He can’t really believe that he’ll ever put a stop to online distraction or rein in those pesky cats, but his literary statements do carry weight, especially when he goes to bat for an unknown pen pal like Nell Zink. In Farther Away, Franzen says of Roth: “For a while, Philip Roth was my new bitter enemy, but lately, unexpectedly, he has become a friend.” Franzen has always conceived of writing as a competition, with all writers everywhere, living or dead, aligned either with him or against him, or both at once. His critical writings often read like peace treaties or declarations of war, or like the posturings of a permanent undergraduate at pains to take a side. They frequently contain eccentric statements about what it means to read a novel, like this one: “My small hope for literary criticism would be to hear less about orchestras and subversion and more about the erotic and culinary arts. Think of the novel as a lover: Let’s stay home tonight and have a great time; just because you’re touched where you want to be touched, it doesn’t mean you’re cheap.”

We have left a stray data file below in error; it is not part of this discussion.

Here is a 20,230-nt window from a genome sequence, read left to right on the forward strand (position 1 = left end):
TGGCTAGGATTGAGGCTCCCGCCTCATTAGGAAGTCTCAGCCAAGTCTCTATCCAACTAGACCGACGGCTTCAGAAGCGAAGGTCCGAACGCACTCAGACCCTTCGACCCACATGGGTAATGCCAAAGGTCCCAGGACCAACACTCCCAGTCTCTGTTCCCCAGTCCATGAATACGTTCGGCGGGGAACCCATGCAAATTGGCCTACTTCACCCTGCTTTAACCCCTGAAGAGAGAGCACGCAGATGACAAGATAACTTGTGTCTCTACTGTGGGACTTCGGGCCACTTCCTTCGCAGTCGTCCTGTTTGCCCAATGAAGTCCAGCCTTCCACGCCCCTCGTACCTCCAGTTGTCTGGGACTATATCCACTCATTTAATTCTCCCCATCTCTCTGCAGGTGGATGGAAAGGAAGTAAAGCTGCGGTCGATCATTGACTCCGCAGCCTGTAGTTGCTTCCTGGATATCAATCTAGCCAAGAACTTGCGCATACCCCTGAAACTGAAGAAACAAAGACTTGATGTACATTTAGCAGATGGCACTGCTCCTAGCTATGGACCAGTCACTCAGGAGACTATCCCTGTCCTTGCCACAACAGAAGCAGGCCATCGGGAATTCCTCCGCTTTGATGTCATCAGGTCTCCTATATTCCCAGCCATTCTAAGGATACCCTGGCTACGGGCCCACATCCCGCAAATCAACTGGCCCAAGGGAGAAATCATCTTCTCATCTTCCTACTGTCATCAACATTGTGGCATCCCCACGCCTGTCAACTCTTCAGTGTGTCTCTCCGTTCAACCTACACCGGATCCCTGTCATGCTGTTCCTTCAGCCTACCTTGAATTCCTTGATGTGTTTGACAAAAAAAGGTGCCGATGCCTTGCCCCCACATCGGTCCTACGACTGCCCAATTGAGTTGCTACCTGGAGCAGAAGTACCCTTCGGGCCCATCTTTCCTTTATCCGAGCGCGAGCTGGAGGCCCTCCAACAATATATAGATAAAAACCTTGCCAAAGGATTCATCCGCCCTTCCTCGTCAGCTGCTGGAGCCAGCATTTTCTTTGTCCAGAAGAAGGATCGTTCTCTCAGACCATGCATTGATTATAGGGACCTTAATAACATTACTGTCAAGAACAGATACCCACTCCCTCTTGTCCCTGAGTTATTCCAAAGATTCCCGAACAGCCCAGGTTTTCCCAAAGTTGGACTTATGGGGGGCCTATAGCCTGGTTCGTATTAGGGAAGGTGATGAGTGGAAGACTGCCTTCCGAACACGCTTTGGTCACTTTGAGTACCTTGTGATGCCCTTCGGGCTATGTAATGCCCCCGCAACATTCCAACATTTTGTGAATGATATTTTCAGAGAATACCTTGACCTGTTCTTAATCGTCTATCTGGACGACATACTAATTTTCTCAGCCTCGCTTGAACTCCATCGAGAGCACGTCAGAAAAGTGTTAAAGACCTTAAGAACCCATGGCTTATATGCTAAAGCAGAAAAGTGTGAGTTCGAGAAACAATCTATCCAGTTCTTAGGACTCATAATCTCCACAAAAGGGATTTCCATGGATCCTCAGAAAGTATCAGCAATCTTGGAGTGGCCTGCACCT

It was with this passage that I fell out of love with Jonathan Franzen. His notion of the novel as a lover echoes Sontag’s famous call for an “erotics of art” but manages to be less aspirational, less radical, less sexy. It comes from his 2002 essay on William Gaddis, “Mr. Difficult,” the story of how Franzen fell out of love with the author of The Recognitions halfway through his second novel, JR. It was too frustrating of pleasure, it wasn’t touching him where he wanted to be touched. I’m no hard-core Gaddisite, but it seemed to me that Franzen was bent on tossing aside the pleasures to be had in reading a difficult writer, dismissing a book like Carpenter’s Gothic as an “exercise in style” with “paint-by-numbers” content while ignoring the way Gaddis renders a familiar experience like watching an Orson Welles movie on late-night television entirely strange with the power of his style.